I have to start this post with two disclaimers. The first one is that half my family is British (mother's side) which means that this date means a lot to me. The second is that I was a political operative in my youthful past, raising money, being an advance man, setting up press databases for certain politicians who won. I coined the phrase, "You spend a day with a politician and you feel like you need to take 12 showers."
Having made those disclaimers, I'll provide you with the thesis of this essay: Getting beyond the normal journalistic approach to American elections and talking about the meat and potatoes, someone as jaded as I am sees only two candidates and I'll explain why.
When actual voting starts, at the beginning of 2008, what the pundits say – including me – will be fish wrap. Hillary's coronation will be a distant memory, as will her so-called "gaffe" during the debate at Drexel University last week. When the rubber hits the road, the Dem side of the equation, IF they use smart political consultants, will boil down to three choices.
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- Bill Richardson, if they want the most vanilla candidate and get the clue that they can get a lock on the Latino vote for years to come. Richardson is just "mainstream" and "experienced" enough to be so bland that Wall Street will support him while bringing the trendy ethnic spin to the mix. This Analyst wouldn't choose him but he'd be a safe choice for the Democrats who would go out of his way not to alienate anyone during a general election while bringing in a new tier of voters.
- Joe Biden. Yeah, I know, he's considered a "third tier" candidate but – let's face it – he's articulate, authoritative, experienced and folksy. He won't play well with the African-American community without making lots of amends but, at the end of the day, he can play on both Wall Street and Main Street AND he did come up with a clear-cut plan for dealing with the quagmire in Iraq. Besides, Congress would love this guy.
- John Edwards. Yes, believe it or not, John Edwards. The general election would move him toward the center, as it does every candidate. He'd play well in the South, he brings a First Lady to the table that everyone but a dyed-in-wool ideologue would have sympathy towards. His populism in the primaries would be tempered by his solid business experience and his wealth during the general. He's telegenic and would be the anti-Hillary that Obama can't be for most white males. He gives the Dems the free pass they want to not go too leftist – oddly enough – for the general populace.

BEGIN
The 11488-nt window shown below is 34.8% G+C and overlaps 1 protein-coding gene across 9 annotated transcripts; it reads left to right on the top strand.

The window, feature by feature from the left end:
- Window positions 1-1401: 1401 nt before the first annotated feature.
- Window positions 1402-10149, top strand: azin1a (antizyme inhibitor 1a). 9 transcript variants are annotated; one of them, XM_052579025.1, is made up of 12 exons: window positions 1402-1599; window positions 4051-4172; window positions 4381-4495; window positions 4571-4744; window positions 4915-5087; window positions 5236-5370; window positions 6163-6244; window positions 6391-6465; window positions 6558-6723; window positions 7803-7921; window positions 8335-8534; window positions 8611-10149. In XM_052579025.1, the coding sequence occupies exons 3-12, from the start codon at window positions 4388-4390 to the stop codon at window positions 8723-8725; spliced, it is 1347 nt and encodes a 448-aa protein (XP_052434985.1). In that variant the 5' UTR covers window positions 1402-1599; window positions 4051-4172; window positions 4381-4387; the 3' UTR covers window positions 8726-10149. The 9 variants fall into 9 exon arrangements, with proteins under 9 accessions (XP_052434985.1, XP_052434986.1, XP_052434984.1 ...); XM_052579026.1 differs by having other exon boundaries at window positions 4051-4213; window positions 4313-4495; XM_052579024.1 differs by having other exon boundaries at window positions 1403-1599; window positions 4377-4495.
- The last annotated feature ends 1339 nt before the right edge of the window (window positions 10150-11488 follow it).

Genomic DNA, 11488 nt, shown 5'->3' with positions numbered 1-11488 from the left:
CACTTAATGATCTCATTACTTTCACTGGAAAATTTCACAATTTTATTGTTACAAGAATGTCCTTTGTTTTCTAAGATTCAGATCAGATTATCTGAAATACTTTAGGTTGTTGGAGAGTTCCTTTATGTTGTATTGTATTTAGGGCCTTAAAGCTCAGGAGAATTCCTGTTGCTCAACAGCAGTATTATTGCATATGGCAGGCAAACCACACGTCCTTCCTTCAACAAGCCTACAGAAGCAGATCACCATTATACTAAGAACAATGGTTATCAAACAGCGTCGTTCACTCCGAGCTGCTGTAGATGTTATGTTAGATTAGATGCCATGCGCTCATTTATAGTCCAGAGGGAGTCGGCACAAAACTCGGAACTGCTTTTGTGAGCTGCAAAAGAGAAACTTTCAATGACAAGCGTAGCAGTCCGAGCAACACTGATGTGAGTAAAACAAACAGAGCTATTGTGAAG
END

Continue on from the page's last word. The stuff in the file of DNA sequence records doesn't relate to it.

The Repubs have it much easier. They have so many candidates with baggage and skeletons – PLUS the Bush-taint – that they need a clean break to even consider getting 1600 Pennsylvania Avenue back with a tough fight. The only one on their roster who would have a clean shot is Mike Huckabee. He's fine for what they have left of a base, to start with, brings in the Southern vote and has no problem concerning conservative bona fides. Otherwise, they can kiss the White House good-bye.
I know this analysis is not exciting and is certainly jaded. At the same time, when you go to circus, you want to see elephants, monkeys, girls in tights swinging from a trapeze. It's what you expect. When you look at politics, you want to see the end game. Sadly, most of the choices from one party are just part of the sideshow and the other party offers up three bad choices.
IF American elections were about what people wanted, Ralph Nader and Mike Gravel would be welcomed – encouraged even – to attend every single nomination debate, on the Democrat side, in order to get the other poll and money driven candidates to talk about issues people might care about.
IF American elections were about what people wanted, Ralph Nader and Kinky Friedman would be welcomed – encouraged even – to attend every single nomination debate, on the Republican side, in order to get the other poll and money driven candidates to talk about issues people might care about.
This analysis was not about issues, fundraising or the political future of what's left of the American republic. It was sadly, about, "electability." That term is bandied about quite a bit but seldom from the point of view of the pragmatic reality of what the electorate in a country where all things are commodified will likely – and , yes, predictably – decide. It's more fun to focus on the horse race, the push and tug of events no one will likely remember in a few weeks (nor should they) and the drama of the moment than what backroom knowledge dictates. Enjoy the show.
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